Reedy Creek board meets amid Florida special session on Disney district

Bill approved by State Affairs Committee would give Florida control of district

LAKE BUENA VISTA, Fla. – The Reedy Creek Improvement District board met Wednesday morning amid a special session that could give Florida Gov. Ron DeSantis control over the Disney district.

The special session began Monday to restructure the Reedy Creek Improvement District, as the Disney government is known.

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A bill introduced that same day would largely leave the district and its abilities intact but change its name to the Central Florida Tourism Oversight District and require the governor to appoint a five-member oversight board. Members previously were named through entities controlled by Disney.

The Reedy Creek Improvement District bill passed in the State Affairs Committee with only one of eight proposed amendments being approved. That amendment was by Rep. Fred Hawkins, which dealt with property descriptions.

Here’s what’s included in the bill:

  • The district will not be dissolved, but it will instead be continued under a new name on June 1
  • That name will be the Central Florida Tourism Oversight District
  • The board of supervisors will be the governing body and have controlling authority
  • The governor will appoint five board members, who will have to be confirmed by the state Senate

As of Wednesday, eight amendments have been filed in total — six of which are from Rep. Anna Eskamani, who represents part of Orange County.

One of her amendments calls for there to be seven members on the district’s board of supervisors instead of the five that would be appointed by the governor and confirmed by the Senate.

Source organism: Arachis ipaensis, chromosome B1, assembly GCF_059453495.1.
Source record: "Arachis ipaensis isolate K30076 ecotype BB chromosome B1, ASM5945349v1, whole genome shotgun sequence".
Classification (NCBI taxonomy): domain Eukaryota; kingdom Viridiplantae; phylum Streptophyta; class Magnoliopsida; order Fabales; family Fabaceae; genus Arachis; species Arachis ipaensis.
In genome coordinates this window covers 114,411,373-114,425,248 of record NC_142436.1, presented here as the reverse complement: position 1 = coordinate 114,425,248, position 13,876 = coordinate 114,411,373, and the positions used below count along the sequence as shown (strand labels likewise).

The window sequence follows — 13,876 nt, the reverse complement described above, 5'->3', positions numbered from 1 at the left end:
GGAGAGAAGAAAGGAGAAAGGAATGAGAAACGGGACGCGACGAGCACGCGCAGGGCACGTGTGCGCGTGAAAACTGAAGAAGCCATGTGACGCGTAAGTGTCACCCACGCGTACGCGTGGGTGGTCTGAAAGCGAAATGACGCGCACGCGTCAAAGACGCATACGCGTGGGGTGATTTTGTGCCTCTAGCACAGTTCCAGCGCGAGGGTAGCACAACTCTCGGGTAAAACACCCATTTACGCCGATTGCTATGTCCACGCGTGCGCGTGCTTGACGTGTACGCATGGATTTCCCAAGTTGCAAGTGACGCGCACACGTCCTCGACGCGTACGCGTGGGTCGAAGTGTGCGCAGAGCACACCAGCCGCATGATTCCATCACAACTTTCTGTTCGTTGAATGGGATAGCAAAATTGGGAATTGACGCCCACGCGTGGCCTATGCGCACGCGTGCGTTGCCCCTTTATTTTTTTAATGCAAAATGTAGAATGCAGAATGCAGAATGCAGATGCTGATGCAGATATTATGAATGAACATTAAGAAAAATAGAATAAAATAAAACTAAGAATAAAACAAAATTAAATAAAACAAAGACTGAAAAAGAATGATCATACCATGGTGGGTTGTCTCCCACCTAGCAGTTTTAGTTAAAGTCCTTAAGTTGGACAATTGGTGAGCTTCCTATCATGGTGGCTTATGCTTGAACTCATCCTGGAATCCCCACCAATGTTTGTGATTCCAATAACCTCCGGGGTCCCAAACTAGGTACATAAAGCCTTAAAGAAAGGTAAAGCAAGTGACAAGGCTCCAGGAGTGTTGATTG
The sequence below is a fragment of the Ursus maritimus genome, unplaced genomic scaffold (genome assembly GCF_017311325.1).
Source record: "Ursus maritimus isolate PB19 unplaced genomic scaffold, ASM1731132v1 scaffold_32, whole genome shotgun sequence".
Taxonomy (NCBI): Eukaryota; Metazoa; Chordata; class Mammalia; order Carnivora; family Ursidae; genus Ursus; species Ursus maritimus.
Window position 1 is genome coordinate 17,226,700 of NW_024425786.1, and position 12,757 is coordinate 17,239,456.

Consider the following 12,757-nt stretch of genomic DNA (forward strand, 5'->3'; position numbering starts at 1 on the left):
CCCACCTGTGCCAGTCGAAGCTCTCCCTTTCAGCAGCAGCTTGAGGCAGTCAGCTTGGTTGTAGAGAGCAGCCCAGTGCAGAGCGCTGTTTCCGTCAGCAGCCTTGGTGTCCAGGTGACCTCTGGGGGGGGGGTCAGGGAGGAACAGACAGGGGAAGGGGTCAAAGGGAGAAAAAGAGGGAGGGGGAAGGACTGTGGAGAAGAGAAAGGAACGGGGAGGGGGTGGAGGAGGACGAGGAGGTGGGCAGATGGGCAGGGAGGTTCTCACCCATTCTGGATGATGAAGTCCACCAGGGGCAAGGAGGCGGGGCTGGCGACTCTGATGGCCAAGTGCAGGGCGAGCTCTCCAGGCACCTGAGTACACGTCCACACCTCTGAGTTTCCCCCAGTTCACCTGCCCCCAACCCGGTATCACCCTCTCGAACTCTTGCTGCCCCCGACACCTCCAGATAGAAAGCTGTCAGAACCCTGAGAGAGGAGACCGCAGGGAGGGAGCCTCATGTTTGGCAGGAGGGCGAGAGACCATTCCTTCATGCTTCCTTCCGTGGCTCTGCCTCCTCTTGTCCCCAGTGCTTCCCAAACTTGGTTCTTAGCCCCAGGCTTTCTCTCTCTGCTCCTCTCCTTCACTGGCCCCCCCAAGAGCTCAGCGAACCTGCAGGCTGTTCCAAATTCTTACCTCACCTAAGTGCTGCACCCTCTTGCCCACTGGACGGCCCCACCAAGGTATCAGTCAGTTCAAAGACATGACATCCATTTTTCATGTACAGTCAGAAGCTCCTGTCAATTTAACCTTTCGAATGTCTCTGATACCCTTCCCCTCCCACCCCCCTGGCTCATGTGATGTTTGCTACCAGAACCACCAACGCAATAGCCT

Her amendment also calls for four of the spots to be held by the following people: the mayor of Orange County, the mayor of Orlando, the chair of the Osceola County Board of County Commissioners and the mayor of Kissimmee.

She has another amendment specifying that the district administrator should be someone that has not held elected office in the last ten years and cannot be someone that has made any political contributions to the governor.

“I want to ensure that these positions of authority are not just leveraged as political favors,” Eskamani said.

Monday’s meeting was the latest development in a high-profile feud between DeSantis and Disney over the state’s Parental Rights in Education Law, which bars instruction on sexual orientation and gender identity in kindergarten through third grade and lessons deemed not age-appropriate.

The governor, in going after Disney, displayed a willingness to penalize one of the state’s biggest employers and political donors, reinforcing the combative leadership style that has propelled him to national political stardom and appeals to conservative primary voters.

The session is expected to deliver DeSantis a political victory in his fight against Disney, a squabble that began last year when the entertainment giant publicly opposed the “Don’t Say Gay” law. The company said it would pause political donations in the state and support organizations working to oppose the law.

At DeSantis’ request, the GOP-dominated statehouse in April approved legislation to eliminate Disney’s Reedy Creek government by June 2023, beginning a closely watched process that would determine the structure of government that controls the company’s sprawling property.

Having a separate government allows the Disney government to issue bonds and provide zoning, fire protection, utilities and infrastructure services on its land. Republican critics of the district argue it gives Disney a commercial advantage unavailable to others.

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About the Authors:

Brenda Argueta is a digital journalist who joined in March 2021. She graduated from UCF and returned to Central Florida after working in Colorado.